mRNAs that are bound by ribosomes are termed polysomes (see glossary for definitions). The translation state of the mRNA is a composite of ribosome occupancy and ribosome density, which can both be measured by polysome fractionation (see Box). Occupancy refers to the fraction of the mRNA found in polysomes, while density refers to the average number of ribosomes per length of mRNA. It should be appreciated that ribosome density does not necessarily predict the protein production rate. After all, a high ribosome density may be the result of effective translation initiation, but may also be due to slow elongation. However, ribosome density is considered to be a good proxy for protein production because, as far as we know, translation regulation at the initiation stage is more common than at the elongation stage.
TOOLS AND TECHNIQUES FOR INVESTIGATING TRANSLATIONAL CONTROL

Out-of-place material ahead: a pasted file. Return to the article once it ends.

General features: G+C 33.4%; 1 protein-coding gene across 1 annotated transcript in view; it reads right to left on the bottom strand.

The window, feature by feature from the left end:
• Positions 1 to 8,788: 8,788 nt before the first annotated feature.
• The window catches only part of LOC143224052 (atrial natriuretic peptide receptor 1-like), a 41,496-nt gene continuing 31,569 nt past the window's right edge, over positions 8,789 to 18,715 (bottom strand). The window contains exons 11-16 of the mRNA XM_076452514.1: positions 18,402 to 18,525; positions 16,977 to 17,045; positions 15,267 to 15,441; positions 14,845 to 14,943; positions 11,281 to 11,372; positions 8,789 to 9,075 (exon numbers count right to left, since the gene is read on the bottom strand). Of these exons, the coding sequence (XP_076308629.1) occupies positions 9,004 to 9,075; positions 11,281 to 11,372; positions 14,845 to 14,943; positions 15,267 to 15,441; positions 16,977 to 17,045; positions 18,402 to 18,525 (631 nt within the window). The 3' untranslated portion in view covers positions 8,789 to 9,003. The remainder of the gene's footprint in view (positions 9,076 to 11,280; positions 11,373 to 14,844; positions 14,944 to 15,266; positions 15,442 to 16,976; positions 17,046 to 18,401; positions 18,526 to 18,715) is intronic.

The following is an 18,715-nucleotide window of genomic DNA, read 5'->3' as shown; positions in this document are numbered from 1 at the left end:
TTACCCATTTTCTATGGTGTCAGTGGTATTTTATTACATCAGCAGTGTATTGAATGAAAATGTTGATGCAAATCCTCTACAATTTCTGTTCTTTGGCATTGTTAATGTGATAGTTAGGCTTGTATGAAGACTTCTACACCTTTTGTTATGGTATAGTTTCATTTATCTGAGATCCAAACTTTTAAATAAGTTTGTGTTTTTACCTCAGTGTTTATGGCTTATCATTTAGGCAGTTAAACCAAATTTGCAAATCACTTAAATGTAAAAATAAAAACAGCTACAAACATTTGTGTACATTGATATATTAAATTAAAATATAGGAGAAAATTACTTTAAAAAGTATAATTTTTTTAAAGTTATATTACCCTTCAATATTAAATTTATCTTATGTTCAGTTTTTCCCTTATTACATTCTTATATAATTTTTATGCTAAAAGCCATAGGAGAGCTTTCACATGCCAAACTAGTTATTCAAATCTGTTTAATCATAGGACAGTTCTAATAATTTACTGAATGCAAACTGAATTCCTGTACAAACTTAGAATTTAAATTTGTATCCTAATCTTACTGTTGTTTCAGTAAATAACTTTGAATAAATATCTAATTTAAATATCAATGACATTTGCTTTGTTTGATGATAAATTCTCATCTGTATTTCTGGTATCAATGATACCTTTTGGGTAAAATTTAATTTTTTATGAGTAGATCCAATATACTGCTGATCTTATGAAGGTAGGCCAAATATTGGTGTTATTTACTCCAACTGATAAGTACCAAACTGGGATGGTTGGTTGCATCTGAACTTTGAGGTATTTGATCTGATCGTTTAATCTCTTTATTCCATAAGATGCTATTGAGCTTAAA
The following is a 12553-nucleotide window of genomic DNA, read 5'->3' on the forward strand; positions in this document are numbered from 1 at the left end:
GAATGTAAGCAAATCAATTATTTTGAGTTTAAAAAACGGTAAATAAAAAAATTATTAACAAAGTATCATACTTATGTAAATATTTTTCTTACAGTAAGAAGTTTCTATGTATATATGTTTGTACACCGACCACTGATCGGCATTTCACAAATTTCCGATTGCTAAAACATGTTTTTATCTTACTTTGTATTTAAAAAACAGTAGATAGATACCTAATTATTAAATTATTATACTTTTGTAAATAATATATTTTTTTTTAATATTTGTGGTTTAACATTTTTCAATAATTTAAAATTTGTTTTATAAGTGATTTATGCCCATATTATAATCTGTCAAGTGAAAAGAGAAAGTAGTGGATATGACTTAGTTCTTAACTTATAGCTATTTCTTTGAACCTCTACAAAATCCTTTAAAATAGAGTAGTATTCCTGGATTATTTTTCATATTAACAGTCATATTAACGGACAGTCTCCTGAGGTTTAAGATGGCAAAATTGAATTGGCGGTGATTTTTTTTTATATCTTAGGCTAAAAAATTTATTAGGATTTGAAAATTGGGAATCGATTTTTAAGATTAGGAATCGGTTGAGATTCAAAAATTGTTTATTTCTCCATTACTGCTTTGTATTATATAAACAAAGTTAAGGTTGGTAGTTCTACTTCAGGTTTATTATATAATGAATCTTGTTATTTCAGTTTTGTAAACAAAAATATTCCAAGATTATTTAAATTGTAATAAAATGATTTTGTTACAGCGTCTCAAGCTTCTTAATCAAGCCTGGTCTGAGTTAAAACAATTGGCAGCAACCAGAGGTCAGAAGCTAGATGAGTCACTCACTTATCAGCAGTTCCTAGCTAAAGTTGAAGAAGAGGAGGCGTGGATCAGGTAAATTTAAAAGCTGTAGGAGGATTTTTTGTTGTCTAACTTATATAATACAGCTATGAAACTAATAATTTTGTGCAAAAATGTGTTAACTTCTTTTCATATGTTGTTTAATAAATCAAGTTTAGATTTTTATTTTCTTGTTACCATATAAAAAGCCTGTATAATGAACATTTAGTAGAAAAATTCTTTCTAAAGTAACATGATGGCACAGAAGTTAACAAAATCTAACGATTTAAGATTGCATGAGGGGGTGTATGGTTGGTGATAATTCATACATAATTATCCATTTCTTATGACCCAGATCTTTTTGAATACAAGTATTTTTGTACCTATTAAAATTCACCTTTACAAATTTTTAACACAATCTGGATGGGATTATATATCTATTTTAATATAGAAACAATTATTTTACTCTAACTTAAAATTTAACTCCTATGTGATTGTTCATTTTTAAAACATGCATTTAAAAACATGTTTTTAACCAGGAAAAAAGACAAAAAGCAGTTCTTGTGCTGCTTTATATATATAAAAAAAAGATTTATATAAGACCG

The rate of protein synthesis per unit time can be measured by pulse labeling. Plant material is incubated with radioisotopically labeled amino acids, usually S35-methionine/cysteine, over a series of timepoints. Next, the amount of label that has been incorporated into the protein of interest is determined by isolating the protein with an affinity reagent such as a specific antibody followed by scintillation counting or gel electrophoresis and densitometry.
Circumstantial evidence for translational control can come from comparing the level of mRNA with the rate of protein accumulation, keeping in mind that the ratio between the two also depends on protein turnover.
Translational efficiency typically scales with ribosome loading. Polysomes are fractionated by sucrose gradient centrifugation and the ribosome loading of specific mRNAs is determined from the distribution of the mRNA across the gradient. mRNAs may be detected by northern hybridization, quantitative reverse transcription polymerase chain reaction (RT-PCR), microarray, or RNA sequencing. Polysomal mRNAs may also be isolated by co-immunoprecipitation of mRNAs with tagged ribosomal proteins.
Reporter gene expression assays reveal the effect of specific RNA sequence elements on translation. The dual luciferase assay is popular, because the gene of interest and its reference gene can be tested in the same protein extract. Careful monitoring of the cellular mRNA level is advisable when transforming with DNA plasmids. Transformation with in vitro transcribed, capped mRNA is possible in protoplasts.